Q&A | Former Prosecutor Says Feds Had Gupta in Their Crosshairs

An ex-board member of Goldman Sachs and Procter & Gamble, Rajat Gupta, pleaded not guilty to acting as "the illegal eyes and ears in the boardroom" for a billionaire hedge fund manager who was sentenced this month to 11 years imprisonment in the biggest insider trading case in U.S. history. Prosecutors have obtained dozens of convictions for other defendants in related cases. WNYC asked former federal prosecutor Robert Mintz to explain the charges against Gupta.

Q. Prosecutors say they have evidence in the form of wiretaps, call logs and trading records that show Gupta passed confidential information on many occasions to his friend and business partner, Raj Rajaratnam. What argument will the defense make?

A. No doubt one of the first steps they take will be to try to bar the admissibility of these tapes, because in many ways they form the backbone of the government’s prosecution.

Beyond that, the defense has already signaled that they are going to make the argument that Mr. Gupta never personally profited from any of these alleged trades and that therefore he had no motivation to pass along inside information that was inappropriate and illegal.

Q. Do you need to profit from passing inside information in order for it to be considered a crime?

A. The government will argue that Mr. Gupta didn’t need to personally profit from the information he passed along. They will try to show that the tips that Mr. Gupta allegedly passed to Mr. Rajaratnam were then used by Mr. Rajaratnam in order to trade and gain financially.

Q. This is latest and biggest wrinkle in a long-running big probe into insider trading. Dozens of people have already been convicted, including Rajaratnam. Where do you see this going?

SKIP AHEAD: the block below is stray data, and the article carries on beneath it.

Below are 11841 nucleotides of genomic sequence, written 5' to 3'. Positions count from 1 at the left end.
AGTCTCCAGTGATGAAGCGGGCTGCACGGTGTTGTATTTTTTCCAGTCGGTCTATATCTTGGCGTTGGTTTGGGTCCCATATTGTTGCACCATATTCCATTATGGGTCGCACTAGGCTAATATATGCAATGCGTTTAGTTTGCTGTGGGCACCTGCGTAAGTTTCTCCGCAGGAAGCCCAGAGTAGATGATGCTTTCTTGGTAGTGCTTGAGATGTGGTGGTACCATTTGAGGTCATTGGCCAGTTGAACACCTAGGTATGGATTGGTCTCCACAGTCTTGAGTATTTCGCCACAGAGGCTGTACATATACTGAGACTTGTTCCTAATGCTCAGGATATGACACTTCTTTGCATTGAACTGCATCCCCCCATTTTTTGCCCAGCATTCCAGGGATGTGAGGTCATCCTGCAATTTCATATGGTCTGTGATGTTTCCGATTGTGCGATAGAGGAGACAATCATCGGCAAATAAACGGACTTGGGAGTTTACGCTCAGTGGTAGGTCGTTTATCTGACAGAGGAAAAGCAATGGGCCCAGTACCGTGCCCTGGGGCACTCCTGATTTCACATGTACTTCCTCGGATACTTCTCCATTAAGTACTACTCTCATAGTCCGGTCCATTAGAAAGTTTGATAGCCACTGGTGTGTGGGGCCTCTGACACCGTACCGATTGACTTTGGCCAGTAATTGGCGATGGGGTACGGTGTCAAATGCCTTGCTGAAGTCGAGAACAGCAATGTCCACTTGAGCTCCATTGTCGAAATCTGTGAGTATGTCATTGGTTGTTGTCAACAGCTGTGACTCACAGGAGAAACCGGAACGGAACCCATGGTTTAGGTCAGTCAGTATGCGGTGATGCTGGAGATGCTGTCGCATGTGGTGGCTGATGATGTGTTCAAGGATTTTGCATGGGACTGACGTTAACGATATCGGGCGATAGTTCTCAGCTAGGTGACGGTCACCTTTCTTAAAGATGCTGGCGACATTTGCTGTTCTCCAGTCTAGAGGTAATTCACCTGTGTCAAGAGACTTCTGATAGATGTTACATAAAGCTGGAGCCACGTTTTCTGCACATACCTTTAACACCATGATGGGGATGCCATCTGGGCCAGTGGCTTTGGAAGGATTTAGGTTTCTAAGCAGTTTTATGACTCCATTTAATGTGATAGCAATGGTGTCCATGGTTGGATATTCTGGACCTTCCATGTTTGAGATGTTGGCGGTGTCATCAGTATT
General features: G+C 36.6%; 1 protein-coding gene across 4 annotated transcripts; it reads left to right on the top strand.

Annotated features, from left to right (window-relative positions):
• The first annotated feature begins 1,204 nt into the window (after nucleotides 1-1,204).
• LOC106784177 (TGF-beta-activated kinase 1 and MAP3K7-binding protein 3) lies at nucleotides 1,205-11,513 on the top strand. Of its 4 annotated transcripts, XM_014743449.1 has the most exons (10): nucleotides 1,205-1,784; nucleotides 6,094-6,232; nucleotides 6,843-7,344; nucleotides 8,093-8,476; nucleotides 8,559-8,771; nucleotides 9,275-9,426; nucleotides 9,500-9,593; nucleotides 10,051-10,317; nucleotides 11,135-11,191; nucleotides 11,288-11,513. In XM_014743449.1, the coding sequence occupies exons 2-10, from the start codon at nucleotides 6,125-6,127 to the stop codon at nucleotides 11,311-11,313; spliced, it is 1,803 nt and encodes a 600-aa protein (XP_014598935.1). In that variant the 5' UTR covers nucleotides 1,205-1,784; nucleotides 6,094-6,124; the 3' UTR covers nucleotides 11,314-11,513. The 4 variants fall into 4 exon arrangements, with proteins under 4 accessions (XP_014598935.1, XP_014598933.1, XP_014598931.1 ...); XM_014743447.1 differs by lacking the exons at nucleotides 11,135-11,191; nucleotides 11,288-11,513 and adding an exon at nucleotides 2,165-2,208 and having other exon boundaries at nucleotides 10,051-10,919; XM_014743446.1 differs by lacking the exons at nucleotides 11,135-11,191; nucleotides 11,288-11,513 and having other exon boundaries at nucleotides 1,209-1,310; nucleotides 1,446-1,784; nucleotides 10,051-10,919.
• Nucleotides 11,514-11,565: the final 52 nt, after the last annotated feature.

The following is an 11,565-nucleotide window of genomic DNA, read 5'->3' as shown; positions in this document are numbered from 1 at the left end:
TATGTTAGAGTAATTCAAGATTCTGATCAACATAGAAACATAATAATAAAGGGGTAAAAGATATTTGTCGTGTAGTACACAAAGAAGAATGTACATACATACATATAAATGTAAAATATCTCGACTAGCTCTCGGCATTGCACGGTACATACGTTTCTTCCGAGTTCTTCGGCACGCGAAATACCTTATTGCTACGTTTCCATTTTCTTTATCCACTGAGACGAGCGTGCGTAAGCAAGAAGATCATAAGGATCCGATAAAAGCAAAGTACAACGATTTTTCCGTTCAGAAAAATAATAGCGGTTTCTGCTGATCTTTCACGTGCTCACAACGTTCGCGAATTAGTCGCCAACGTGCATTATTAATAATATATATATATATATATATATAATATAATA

A. I think it’s difficult to predict exactly where this investigation will ultimately lead. But it’s clear that prosecutors are not shying away from going after some very big fish, and making a point of trying to send a message to those who would consider trading on inside information that no matter how powerful and well connected somebody is, prosecutors will bring charges if they believe they can win the case.
Q. What kind of sentence could Gupta face if he is convicted?

The sentence that ultimately somebody might receive in an insider trading case is largely determined based upon the amount of profit that was generated from the illegal trade. So in the event that there’s a conviction here, and Mr. Gupta is ultimately sentenced, he may be facing substantial time if prosecutors can demonstrate that as a result of his allegedly illegal tip of information, Mr. Rajaratnam was able to profit substantially from that information.

A. The alleged crimes happened in 2008 and 2009 as the financial crisis was unfolding. Yet insider trading was not really a cause of the meltdown. Some have even argued it’s a victimless crime. Is this the right case for prosecutors to be bringing at this time?

Q. Certainly insider trading can be a very serious crime, and it does go to the question of whether or not there’s real integrity in the marketplace, and whether people who have access to certain information are using that information to gain unfair advantage.

But in the mind of the public, I think there is still a real concern that the financial meltdown, which hurt so many people in such a very direct way, has never been adequately pursued by the Department of Justice. And we’ve really seen very few prosecutions that deal directly with some of the concerns that the public have over some of the conduct that may have contributed to the meltdown.

These cases, while they are important don’t directly link to the financial meltdown, and that’s why I think a lot of people are looking at these cases as being important but still longing for the Department of Justice to pursue other prosecutions that may have played a more direct role in causing some of the harm to the general public.

Robert Mintz was an assistant U.S. Attorney for the District of New Jersey for nine years, and now represents white-collar defendants. He is a partner at McCarter & English in Newark.